• You can specify several "from" and "to" networks into the fields in the "flow" box, separated by (for example) a space
  • If a local gateway is not specified it will use the primary IP as default

Dynamic address

Sometimes, one of the routers receives a dynamic "WAN" address using for example DHCP or PPPoE. In that case, you can either use Dynamic DNS and create a regular tunnel, or use aggressive mode. In the aggressive mode case, use the following configuration (but substitute the IP addresses) on the router with dynamic address

ike dynamic from to peer X.X.X.X aggressive quick psk "badpassword" ping

and on the other end (with static IP)

ike passive from to aggressive quick psk "badpassword" ping

When setting the mode to dynamic on the router with the dynamic address it also activates DPD (dead peer detection) and uses the local hostname (if configured) as the local ID.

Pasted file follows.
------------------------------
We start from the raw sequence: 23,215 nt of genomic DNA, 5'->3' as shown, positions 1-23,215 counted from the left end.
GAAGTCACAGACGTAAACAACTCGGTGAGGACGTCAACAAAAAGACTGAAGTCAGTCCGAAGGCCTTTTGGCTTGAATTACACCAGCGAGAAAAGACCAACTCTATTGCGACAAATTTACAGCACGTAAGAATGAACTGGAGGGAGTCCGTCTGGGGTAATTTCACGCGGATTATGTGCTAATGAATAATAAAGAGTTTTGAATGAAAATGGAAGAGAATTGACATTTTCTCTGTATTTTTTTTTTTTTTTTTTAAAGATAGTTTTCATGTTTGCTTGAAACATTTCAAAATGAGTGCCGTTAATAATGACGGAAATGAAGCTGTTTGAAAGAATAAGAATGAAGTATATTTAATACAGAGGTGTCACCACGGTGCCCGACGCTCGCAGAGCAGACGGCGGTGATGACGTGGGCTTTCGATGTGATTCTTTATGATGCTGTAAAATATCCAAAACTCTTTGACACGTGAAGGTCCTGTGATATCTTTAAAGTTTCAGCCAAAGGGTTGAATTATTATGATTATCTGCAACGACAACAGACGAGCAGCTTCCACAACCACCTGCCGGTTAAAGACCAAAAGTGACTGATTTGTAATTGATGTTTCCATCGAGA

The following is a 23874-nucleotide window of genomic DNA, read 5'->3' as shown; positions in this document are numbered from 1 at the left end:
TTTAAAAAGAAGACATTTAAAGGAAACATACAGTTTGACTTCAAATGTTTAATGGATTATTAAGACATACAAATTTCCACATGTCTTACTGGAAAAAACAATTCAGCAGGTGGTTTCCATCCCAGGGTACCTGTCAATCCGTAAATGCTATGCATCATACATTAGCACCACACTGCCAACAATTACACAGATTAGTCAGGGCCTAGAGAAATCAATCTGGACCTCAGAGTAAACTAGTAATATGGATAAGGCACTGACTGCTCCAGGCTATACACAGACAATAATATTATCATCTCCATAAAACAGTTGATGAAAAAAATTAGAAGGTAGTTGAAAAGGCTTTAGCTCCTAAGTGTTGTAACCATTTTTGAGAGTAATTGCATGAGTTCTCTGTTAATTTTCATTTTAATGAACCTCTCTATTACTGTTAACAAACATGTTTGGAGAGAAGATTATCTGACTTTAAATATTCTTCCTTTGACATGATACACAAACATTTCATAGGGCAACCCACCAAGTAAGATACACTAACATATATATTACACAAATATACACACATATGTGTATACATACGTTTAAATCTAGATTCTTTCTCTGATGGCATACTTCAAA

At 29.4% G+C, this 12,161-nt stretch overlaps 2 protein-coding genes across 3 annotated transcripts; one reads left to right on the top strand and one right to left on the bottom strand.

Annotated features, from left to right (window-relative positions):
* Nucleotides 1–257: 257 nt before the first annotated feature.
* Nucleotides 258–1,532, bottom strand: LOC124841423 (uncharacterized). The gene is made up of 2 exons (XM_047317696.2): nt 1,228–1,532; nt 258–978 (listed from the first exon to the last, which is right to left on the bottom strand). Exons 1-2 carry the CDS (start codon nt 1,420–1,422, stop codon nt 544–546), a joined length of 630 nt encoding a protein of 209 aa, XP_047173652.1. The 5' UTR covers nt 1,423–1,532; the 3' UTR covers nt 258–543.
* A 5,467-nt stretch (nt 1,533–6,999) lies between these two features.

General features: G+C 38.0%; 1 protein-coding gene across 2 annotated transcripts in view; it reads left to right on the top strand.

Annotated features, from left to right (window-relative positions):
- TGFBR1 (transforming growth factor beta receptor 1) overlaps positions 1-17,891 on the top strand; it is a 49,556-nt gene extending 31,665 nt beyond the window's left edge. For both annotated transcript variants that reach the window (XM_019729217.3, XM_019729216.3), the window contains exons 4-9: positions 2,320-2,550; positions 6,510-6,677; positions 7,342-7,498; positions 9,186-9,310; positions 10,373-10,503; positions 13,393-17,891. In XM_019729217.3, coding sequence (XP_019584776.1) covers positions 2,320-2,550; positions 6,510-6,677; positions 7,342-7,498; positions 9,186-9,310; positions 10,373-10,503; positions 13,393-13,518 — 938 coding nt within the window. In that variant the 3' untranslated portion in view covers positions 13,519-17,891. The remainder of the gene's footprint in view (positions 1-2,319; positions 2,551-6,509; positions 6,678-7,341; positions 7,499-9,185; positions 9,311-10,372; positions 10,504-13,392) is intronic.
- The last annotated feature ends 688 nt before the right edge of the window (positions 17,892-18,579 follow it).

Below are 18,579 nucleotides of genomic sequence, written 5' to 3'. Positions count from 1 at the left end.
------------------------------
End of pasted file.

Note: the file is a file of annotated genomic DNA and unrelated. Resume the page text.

Note that if you have multiple dynamic tunnels going to the same endpoint, they all need to share the same phase 1 settings; such as the pre-shared key (because of the way that IPsec works). Because of this you also need to explicitly set the local ID to be the same on all the dynamic hosts if they have local hostnames assigned to them, otherwise you can leave it as default. Also note that aggressive mode IPSec tunnels clashes with L2TP (because it also uses aggressive mode IPsec). Our recommendation is not to mix L2TP with dynamic tunnels.


  • The IKE identities are important; phase 1 IDs defaults to the external (gateway) IPs (but can be changed) whereas phase 2 IDs always equals to your flows
    • When you use single hosts as "from" or "to", please notice that IP addresses ( and single-node networks ( differs in terms of IKE identity